Point Lookout: a free weekly publication of Chaco Canyon Consulting
Volume 8, Issue 25;   June 18, 2008:

Coping and Hard Lessons

by

Ever have the feeling of "Uh-oh, I've made this mistake before"? Some of these oft-repeated mistakes happen not because of obstinacy, or stupidity, or foolishness, but because the learning required to avoid them is just plain difficult. Here are some examples of hard lessons.

Some lessons seem hard to learn — or at least, we require several tries to learn them. We make some of the same mistakes repeatedly, or we invent whole catalogs of mistake variations. You can tell when you've met one of these situations, because you have a clear sense of whoops-been-here-before.

Oscar Wisting, a member of Roald Amundsen's party, and his dog team at the South Pole in 1911

Oscar Wisting, a member of Roald Amundsen's party, and his dog team in triumph at the South Pole in 1911. Hauling equipment in dog sleds was controversial at the time in the world of European polar exploration, even though Arctic peoples had been working with dogs in this way for millennia. In 1903-1905, Amundsen had led the first successful traverse of the Northwest Passage. It was during this expedition that Amundsen learned from the Netslik Inuit how to let go of the European beliefs about dogs, their limitations, and the rightness of working them in this way. Letting go of cherished beliefs is usually easier with help from those who have either never held those beliefs, or from those who have already made the leap. The latter is probably somewhat easier, because we identify more readily with those who have made the same journey of belief that we are undertaking. The photo is from Amundsen's account of his journey to the South Pole, The South Pole, (now available from Cooper Square Press, but originally published in 1913 by J. Murray). It also appears in Amundsen's autobiographical work, My Life as an Explorer (Doubleday, Page & Company, New York: 1927). The photo is part of the collection of the National Library of Australia.

Some of these hard lessons relate to coping with disappointments. Here are some examples.

  • Almost nothing goes the way it's supposed to go the first time. And usually not the second time, either.
  • When the available data conflicts with cherished beliefs, reconsidering those beliefs usually works better than clinging to them for dear life.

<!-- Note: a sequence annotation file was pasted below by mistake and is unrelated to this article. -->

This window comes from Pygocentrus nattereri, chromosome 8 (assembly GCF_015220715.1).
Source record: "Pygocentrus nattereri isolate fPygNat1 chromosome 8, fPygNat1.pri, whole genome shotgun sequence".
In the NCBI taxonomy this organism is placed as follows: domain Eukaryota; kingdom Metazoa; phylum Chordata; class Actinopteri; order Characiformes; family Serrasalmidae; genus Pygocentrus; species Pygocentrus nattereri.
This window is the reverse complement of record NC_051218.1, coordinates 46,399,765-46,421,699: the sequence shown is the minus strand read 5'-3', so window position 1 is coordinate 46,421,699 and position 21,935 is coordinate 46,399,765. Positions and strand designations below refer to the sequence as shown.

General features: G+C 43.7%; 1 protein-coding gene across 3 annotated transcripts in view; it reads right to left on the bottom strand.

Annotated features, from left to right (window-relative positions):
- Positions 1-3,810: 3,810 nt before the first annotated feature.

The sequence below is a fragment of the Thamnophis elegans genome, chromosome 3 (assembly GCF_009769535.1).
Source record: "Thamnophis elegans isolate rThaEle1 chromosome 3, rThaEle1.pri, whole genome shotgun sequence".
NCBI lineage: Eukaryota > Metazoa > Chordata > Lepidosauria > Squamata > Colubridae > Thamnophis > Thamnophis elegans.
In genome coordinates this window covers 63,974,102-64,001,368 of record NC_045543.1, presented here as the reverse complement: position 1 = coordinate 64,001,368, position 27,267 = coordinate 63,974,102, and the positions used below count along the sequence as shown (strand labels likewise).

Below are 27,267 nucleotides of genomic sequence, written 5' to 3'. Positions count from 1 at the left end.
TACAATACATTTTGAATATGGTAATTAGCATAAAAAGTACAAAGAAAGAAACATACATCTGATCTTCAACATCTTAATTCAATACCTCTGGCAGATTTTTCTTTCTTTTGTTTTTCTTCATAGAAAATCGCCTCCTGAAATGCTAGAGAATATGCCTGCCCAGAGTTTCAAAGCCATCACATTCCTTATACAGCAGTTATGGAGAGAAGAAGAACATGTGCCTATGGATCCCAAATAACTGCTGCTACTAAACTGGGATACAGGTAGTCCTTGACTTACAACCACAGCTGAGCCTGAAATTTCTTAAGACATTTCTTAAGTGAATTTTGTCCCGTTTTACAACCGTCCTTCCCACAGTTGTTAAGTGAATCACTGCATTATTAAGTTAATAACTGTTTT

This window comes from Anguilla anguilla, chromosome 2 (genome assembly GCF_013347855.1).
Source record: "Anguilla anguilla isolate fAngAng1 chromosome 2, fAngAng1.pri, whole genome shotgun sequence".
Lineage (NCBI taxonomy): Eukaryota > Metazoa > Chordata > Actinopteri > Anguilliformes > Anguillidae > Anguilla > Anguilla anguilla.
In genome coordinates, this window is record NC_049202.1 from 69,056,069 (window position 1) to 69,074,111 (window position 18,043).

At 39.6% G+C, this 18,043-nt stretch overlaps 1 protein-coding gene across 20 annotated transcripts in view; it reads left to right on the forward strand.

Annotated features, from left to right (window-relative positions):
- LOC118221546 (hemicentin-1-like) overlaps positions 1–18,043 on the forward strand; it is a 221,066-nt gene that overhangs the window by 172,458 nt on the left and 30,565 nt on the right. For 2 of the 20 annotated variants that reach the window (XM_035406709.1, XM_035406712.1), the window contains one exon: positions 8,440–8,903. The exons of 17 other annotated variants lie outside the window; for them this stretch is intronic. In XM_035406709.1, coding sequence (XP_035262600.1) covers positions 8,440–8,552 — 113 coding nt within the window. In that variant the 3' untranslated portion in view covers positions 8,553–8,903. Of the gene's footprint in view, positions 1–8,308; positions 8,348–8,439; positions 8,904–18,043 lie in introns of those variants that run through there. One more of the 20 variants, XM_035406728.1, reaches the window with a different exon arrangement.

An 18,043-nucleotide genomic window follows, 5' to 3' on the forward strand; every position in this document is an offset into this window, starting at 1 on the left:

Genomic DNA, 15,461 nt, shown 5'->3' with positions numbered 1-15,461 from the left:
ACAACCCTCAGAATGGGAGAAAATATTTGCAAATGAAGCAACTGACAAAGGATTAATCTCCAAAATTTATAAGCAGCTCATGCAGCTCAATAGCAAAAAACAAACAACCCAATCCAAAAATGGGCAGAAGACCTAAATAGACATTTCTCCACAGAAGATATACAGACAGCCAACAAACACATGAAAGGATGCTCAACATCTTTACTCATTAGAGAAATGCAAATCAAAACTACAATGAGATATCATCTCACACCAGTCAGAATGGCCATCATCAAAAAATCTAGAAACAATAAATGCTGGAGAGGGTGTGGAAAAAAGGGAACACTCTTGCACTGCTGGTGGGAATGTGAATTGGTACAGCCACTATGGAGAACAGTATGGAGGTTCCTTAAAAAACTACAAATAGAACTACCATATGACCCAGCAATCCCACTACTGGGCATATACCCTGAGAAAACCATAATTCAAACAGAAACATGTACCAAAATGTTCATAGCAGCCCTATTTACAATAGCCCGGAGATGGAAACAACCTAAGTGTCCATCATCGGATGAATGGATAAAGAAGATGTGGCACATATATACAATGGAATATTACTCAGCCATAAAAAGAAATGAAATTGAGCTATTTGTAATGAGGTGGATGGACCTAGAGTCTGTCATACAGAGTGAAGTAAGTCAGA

• When the available data conflicts with other people's cherished beliefs, they sometimes reject that data, or adopt with very weak evidence (or none) new postulates to explain why the data doesn't really conflict with their beliefs. You can't control what they do.
  • Re-examine cherished beliefs periodically, even when there's no conflicting data.
  • When the available data conflicts with how you wish things were, try changing your wishes.
  • When what you desire absolutely requires sacrifices you're unprepared to make, you have to either change your desires or make those sacrifices.
  • When what you want for other people conflicts with what they want for themselves, it's wise (though usually difficult) to remember that they're in charge of their lives.
  • When what you want to say to someone will probably have explosive or hurtful results, it's usually (but not always) best to let it remain unsaid until you can find a gentler, safer way. If you can't find a gentler, safer way, you might have to take a chance, but one option is always silence.
  • When you disagree with someone, and he or she is unwilling or unable to discuss the matter reasonably, and you push ahead anyway, the chances of a good outcome are tiny.Re-examine cherished beliefs
    periodically, even when there's
    no conflicting data
  • When you're the lone dissenter in a group you're working with, and they no longer want to hear from you, that's their choice to make. Respect it.
  • When you no longer want to hear about something from someone who insists on making you listen, you must either accept that you will hear it again, or find a way to make him or her stop, or use the wondrous tool called "removal to a distance."
  • Very little of what you've achieved was accomplished unaided. Credit for your achievements is much more valuable when shared.
  • When your sense of fairness and right conflicts with what somebody more powerful wants, either make an accommodation, or move on, or become more powerful. Or some combination thereof.

And most important, when your sense of fairness and right conflicts with an outcome determined mostly by happenstance, remember that the Universe is more powerful than any of us. Go to top Top  Next issue: Unintended Consequences  Next Issue

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